Often clients want to know what the difference is between resolving a case at trial versus mediation. During the course of your divorce or paternity case, you probably have had many conversations with your attorney about what your ultimate goals are. Every person’s goals are different.
Many times your goals may not be accomplishable but for legal navigation. If you have clear goals your attorney can help navigate you to what you want. Perhaps its something simple like your prized grill or more complicated like alimony or parental responsibility for your children. Either way, often times it is better to choose to mediate your case versus simply going to trial on it. Here is why:
Every aspect of your case is broken down individually and then looked at as a group for negotiations by your attorney. These negotiations are what are done at mediation. You and your ex through counsel are able to negotiate. The beauty of mediation is that you can be creative not just with equitable distribution or alimony, but especially in the form of any type of parenting plan involving timesharing.
If you and your ex have children, I highly recommend you settle your parenting differences at mediation. A Judge will listen to the evidence and while there is no presumption of 50/50 time sharing or any cookie cutter “timesharing plan” the Courts have “suggested plans” and more often than not will simply make your family adhere to one of those. This doesn’t fit all families and often times wont fit yours. You may not care about Labor day. You may be of this religious faith or that one and observe Holidays the Court isn’t even aware of. Perhaps you have a job where you work odd hours or maybe the lifestyle you want means you don’t have time to have a lot of time available to rear your kids anymore.
These are all things you know best. These are things that you have to consider and be realistic with yourself about. These are all things that you can work with to make creative solutions at mediation. These are all things that you may not be able to find solutions for with the Court that are appropriate for you or your ex. You will want to have the certainty and the ability to control the solution because what you can come up with – even if neither of you are super happy with it – is likely to be better than what theCourt can come up with.
Trials are formal. In fact, they’re very formal. There are rules and local practices/customs to abide by. Your attorney will know all of these, that is one of the art forms you’re paying for. However, you may not be able to have your case presented or be able to say what you want in the way YOU want it to be because of these rules and regulations. Your attorney has to abide by the rules of evidence which includes hearsay rules, rules of authenticity and relevancy. Something may be of the upmost importance to you, but it may not come into a trial with the Court.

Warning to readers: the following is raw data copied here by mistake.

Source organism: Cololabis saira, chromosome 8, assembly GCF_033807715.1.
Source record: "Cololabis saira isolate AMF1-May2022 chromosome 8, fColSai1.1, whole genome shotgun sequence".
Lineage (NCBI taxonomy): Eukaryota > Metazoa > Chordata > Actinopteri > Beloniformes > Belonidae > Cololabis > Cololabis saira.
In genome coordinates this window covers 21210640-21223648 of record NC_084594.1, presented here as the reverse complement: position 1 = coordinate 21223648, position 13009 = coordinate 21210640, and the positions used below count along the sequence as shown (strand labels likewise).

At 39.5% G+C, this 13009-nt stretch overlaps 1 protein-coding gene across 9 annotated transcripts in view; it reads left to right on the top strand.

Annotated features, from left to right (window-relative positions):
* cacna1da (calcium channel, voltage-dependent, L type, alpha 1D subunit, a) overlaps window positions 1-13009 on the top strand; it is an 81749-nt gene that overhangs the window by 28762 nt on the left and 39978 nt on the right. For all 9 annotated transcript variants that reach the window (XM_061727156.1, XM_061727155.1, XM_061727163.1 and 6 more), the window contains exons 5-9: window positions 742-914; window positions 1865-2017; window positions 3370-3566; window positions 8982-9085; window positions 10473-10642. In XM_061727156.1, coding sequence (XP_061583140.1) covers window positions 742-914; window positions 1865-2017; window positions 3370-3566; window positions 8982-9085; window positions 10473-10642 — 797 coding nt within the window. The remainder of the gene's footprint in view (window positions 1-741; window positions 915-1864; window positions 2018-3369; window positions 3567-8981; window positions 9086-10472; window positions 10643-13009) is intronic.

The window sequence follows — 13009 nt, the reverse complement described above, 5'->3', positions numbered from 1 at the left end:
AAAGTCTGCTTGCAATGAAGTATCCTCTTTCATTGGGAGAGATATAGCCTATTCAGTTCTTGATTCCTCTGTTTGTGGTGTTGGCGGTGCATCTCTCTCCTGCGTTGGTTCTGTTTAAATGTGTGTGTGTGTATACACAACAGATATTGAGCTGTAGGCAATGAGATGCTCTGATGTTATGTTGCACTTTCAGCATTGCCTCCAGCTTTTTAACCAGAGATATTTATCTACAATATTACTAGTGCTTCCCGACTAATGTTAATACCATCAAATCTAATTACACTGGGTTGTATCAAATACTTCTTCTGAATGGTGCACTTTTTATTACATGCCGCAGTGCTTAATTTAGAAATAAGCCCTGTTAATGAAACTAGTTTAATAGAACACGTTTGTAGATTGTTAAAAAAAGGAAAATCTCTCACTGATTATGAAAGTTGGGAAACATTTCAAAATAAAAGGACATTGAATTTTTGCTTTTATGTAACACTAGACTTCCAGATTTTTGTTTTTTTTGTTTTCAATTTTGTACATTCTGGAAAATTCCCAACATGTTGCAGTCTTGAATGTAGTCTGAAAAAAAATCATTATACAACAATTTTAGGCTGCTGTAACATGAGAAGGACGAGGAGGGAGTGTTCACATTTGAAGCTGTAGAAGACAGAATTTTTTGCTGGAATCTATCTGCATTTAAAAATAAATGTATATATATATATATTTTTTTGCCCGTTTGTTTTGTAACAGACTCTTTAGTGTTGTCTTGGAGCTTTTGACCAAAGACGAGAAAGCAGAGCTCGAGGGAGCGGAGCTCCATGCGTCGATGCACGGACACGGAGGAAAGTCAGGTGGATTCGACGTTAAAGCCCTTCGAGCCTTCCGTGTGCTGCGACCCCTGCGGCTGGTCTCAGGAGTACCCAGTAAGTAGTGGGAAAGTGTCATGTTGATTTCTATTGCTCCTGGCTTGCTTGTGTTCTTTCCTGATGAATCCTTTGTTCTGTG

In a mediation you can say what you want, how you want, and not just to your attorney but to the mediator. You can collaborate with your attorney and the mediator to try to work your position. You can bring up points that correlate into something relevant to you for negotiations but that would have no meaning or possibly relevance in a trial.
You and your attorney are able to present your positions in a different, less formal, and more flexible manner at mediation.
Most family law attorneys work on an hourly rate even if you’re working with legal aid, they are tracking their hours. If you are paying for your attorney out of your own pocket, how much money you have to spend is something to consider.
In mediation, your attorney will make sure he/she knows everything there is to know about your wants and the documents you’ve already provided to get the best result for you. This may take a few hours or even a day or two. But, the effort preparing for mediation is only a fraction of the effort of what happens when preparing for trial, which saves you money. In a trial, your attorney not only has to become very well versed in all of your records and needs, but also needs to make sure everything you have provided can come into evidence. That requires legwork: subpoenas, documents, and records. This takes time, it takes staff support, it takes money.
Besides the preparation itself, most trials can take a day, a week, two weeks. It depends on how many issues you have, how many exhibits you have, how many witnesses you have, if you have any experts, and of course the time to direct, cross, and then redirect them all. A complicated family law trial can takea couple weeks and a simple one can take a day. If you take a case to trial, your attorney is devoting all of that time to your case and usually has one or more staff helping him/her. That means, two people working all day for however many days the trial takes to get it done.
On the other hand, mediation is usually scheduled for a half day or maybe a full day. It is often just you and your attorney. And many times if you have reached agreements they will be reduced to writing during or shortly after mediation. This can save you time which is money. If you mediate the case once and it is close the attorneys may be able to resolve the case without mediating the case a second time, again saving you money.